For the past three and a half years, I have called NASA home. I started here in 2010, as an intern in the Outreach Program in the Space Operations Mission Directorate. Beth Beck, my manager, gave me a whirlwind tour of how things work in the headquarters of biggest space agency in the world, then gave me a laptop and sent me forward with a simple mandate: make something awesome.
Little did I know at the time that I was about to embark on an adventure that would be, in all sense of the phrase, an out of this world experience. Since coming to NASA, I’ve had the opportunity to work with countless brilliantly talented people, contribute to projects that are paving the future for exploration of the universe, and have more life-changing experiences than I can count. Along the way, I’ve had a cadre of amazing mentors and teachers who have given me more than I could ever give back.
All of which, of course, makes saying goodbye that much harder.
Today marks my last day of working at the place that was a distant dream just a few years ago. Although I’ll miss this place terribly, I look forward to see how many of the projects I’ve been fortunate enough to work on continue to grow and prosper. Initiatives like LAUNCH and the International Space Apps Challenge are stronger now than ever before, and it seems like every day more and more people are reaching out to us to find out how they can participate in mass collaborations around the agency’s data and open source code.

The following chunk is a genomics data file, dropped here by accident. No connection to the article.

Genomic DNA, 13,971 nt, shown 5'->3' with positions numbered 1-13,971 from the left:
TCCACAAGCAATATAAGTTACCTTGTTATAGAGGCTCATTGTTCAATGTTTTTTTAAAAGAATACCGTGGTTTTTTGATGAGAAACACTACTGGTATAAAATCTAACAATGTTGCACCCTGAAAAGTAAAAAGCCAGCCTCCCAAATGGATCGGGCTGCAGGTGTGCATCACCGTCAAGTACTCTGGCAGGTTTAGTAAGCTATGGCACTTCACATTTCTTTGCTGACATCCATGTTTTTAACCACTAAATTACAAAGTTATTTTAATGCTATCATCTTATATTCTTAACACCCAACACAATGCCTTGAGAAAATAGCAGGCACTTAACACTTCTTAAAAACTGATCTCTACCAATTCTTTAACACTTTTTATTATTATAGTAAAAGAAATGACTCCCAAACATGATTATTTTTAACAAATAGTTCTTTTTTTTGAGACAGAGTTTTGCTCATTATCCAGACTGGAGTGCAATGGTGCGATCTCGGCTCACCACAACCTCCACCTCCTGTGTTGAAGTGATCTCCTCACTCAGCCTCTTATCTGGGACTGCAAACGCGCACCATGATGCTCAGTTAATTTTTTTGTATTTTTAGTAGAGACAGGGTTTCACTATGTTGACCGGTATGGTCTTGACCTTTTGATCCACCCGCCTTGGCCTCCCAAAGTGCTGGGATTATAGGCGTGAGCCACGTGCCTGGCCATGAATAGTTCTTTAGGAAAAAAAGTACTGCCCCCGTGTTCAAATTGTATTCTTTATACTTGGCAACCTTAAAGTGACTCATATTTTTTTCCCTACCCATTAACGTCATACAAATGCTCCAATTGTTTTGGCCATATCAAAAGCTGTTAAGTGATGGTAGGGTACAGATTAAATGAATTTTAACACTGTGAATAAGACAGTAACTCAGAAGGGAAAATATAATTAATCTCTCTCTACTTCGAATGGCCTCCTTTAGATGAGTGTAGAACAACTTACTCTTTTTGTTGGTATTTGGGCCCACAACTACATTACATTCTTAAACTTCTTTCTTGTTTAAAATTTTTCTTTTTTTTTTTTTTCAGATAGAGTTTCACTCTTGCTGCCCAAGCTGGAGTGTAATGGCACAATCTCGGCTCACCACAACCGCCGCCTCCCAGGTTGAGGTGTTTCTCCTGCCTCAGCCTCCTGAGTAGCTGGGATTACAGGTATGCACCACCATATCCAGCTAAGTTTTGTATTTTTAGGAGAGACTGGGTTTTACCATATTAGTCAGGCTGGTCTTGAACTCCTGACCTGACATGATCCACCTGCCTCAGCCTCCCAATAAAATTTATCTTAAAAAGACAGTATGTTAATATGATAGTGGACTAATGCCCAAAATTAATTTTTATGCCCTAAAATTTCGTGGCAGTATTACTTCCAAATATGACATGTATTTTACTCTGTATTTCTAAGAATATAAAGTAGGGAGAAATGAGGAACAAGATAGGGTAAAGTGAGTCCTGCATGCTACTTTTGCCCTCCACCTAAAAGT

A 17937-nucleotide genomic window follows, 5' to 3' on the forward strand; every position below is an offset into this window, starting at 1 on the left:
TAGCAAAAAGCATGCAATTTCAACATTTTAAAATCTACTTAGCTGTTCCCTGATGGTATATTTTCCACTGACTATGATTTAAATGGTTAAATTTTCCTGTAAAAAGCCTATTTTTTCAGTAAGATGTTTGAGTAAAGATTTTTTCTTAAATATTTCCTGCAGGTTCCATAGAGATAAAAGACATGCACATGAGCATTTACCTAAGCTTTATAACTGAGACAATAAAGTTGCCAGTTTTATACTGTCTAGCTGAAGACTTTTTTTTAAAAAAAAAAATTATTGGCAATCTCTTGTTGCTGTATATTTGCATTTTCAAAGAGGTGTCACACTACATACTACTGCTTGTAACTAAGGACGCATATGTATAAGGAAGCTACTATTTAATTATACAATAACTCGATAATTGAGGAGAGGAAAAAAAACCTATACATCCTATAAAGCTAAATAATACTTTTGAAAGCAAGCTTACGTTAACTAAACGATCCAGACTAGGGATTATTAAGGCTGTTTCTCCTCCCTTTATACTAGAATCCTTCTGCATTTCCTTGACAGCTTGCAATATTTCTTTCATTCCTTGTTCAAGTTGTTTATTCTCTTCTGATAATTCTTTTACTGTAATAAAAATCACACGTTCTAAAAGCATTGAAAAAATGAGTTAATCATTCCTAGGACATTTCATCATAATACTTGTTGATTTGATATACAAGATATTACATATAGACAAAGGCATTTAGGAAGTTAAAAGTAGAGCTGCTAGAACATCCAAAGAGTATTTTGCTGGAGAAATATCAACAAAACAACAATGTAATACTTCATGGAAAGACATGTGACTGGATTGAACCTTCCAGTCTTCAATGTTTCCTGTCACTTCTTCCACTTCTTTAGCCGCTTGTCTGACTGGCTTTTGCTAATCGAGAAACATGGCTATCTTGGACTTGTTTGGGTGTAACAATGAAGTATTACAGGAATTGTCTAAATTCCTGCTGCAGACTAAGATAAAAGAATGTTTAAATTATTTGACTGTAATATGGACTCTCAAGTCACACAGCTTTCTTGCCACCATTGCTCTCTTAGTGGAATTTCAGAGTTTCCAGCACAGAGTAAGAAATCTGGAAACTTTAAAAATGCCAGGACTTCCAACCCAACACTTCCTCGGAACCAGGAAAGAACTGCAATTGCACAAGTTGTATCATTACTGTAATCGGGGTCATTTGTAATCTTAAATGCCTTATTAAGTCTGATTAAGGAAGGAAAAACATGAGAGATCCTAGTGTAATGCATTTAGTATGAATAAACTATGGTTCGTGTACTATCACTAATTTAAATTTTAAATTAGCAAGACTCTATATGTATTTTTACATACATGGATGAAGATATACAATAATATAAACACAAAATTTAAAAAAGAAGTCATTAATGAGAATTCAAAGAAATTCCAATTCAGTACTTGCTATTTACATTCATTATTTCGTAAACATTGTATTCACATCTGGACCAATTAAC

The work, however, is not over. I’ve been scrambling before my departure to integrate one of the solutions from a Challenge I wrote for the Space Apps Challenge (spacehub) on to code.nasa.gov, and due to some incredible last-minute help from one of its developers I’m hopeful I’ll be able to deploy it today before NASA IT yanks my server access. I’m also in the middle of a redesign of open.nasa.gov, the code of which is now on GitHub so that its development can be continued in the open. Beyond that, work continues to help make NASA’s data more open and accessible. The recent Open Data Executive Order empowers the agency to continue to be a leader in this area, and I know others on this blog will continue to think of new exciting ways to involve the public in helping shape the future of space exploration.
I am incredibly appreciative to the group of people who I’ve had as my “NASA Family” over the past few years. I’m terrible with words, but I hope they each know just how grateful I am for their incredible leadership, teachings, and genuine interest in helping me achieve my dreams. Leaving NASA was not an easy decision in the slightest, but I am excited to see where the world takes me in the future. I’m sure at some point I’ll be scanning my badge once again below the giant meatball.
Until then, I leave with one of my favorite quotes. A wise snippet of wisdom (purportedly) given by Alan Shepard, the first American in Space:
“It’s a very sobering feeling to be up in space and realize that one’s safety factor was determined by the lowest bidder on a government contract.”